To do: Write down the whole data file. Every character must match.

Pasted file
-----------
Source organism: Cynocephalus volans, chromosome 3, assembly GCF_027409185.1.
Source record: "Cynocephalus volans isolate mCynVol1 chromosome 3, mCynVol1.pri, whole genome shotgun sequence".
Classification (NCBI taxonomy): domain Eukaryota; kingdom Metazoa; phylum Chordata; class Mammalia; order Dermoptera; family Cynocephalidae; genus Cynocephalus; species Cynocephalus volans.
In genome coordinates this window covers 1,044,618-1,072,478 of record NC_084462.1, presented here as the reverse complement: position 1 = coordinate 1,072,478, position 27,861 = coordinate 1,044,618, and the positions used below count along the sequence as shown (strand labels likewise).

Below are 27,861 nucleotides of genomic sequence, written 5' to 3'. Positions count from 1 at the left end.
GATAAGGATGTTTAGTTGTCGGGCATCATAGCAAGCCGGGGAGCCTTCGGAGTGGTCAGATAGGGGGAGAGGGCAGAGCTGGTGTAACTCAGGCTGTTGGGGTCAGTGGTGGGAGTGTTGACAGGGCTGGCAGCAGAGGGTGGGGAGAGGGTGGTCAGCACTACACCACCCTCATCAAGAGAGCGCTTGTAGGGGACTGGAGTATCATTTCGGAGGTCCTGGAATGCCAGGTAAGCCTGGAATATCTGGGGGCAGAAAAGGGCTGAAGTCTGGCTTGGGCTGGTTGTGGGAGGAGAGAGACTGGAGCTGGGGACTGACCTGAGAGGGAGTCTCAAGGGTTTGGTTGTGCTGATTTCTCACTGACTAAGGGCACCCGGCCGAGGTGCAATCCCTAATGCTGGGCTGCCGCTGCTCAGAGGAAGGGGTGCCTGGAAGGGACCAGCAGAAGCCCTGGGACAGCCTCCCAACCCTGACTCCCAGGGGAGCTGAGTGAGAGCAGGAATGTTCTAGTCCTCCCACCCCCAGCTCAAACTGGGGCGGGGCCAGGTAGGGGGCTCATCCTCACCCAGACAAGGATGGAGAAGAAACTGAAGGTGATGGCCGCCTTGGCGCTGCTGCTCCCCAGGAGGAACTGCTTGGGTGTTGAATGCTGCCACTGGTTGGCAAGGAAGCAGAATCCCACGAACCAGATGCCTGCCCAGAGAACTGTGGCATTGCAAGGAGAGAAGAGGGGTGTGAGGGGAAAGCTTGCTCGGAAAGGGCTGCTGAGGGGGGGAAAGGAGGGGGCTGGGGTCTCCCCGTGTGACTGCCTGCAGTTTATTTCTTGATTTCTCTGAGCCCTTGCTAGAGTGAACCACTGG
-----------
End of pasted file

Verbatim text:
Source organism: Cynocephalus volans, chromosome 3, assembly GCF_027409185.1.
Source record: "Cynocephalus volans isolate mCynVol1 chromosome 3, mCynVol1.pri, whole genome shotgun sequence".
Classification (NCBI taxonomy): domain Eukaryota; kingdom Metazoa; phylum Chordata; class Mammalia; order Dermoptera; family Cynocephalidae; genus Cynocephalus; species Cynocephalus volans.
In genome coordinates this window covers 1,044,618-1,072,478 of record NC_084462.1, presented here as the reverse complement: position 1 = coordinate 1,072,478, position 27,861 = coordinate 1,044,618, and the positions used below count along the sequence as shown (strand labels likewise).

Below are 27,861 nucleotides of genomic sequence, written 5' to 3'. Positions count from 1 at the left end.
GATAAGGATGTTTAGTTGTCGGGCATCATAGCAAGCCGGGGAGCCTTCGGAGTGGTCAGATAGGGGGAGAGGGCAGAGCTGGTGTAACTCAGGCTGTTGGGGTCAGTGGTGGGAGTGTTGACAGGGCTGGCAGCAGAGGGTGGGGAGAGGGTGGTCAGCACTACACCACCCTCATCAAGAGAGCGCTTGTAGGGGACTGGAGTATCATTTCGGAGGTCCTGGAATGCCAGGTAAGCCTGGAATATCTGGGGGCAGAAAAGGGCTGAAGTCTGGCTTGGGCTGGTTGTGGGAGGAGAGAGACTGGAGCTGGGGACTGACCTGAGAGGGAGTCTCAAGGGTTTGGTTGTGCTGATTTCTCACTGACTAAGGGCACCCGGCCGAGGTGCAATCCCTAATGCTGGGCTGCCGCTGCTCAGAGGAAGGGGTGCCTGGAAGGGACCAGCAGAAGCCCTGGGACAGCCTCCCAACCCTGACTCCCAGGGGAGCTGAGTGAGAGCAGGAATGTTCTAGTCCTCCCACCCCCAGCTCAAACTGGGGCGGGGCCAGGTAGGGGGCTCATCCTCACCCAGACAAGGATGGAGAAGAAACTGAAGGTGATGGCCGCCTTGGCGCTGCTGCTCCCCAGGAGGAACTGCTTGGGTGTTGAATGCTGCCACTGGTTGGCAAGGAAGCAGAATCCCACGAACCAGATGCCTGCCCAGAGAACTGTGGCATTGCAAGGAGAGAAGAGGGGTGTGAGGGGAAAGCTTGCTCGGAAAGGGCTGCTGAGGGGGGGAAAGGAGGGGGCTGGGGTCTCCCCGTGTGACTGCCTGCAGTTTATTTCTTGATTTCTCTGAGCCCTTGCTAGAGTGAACCACTGG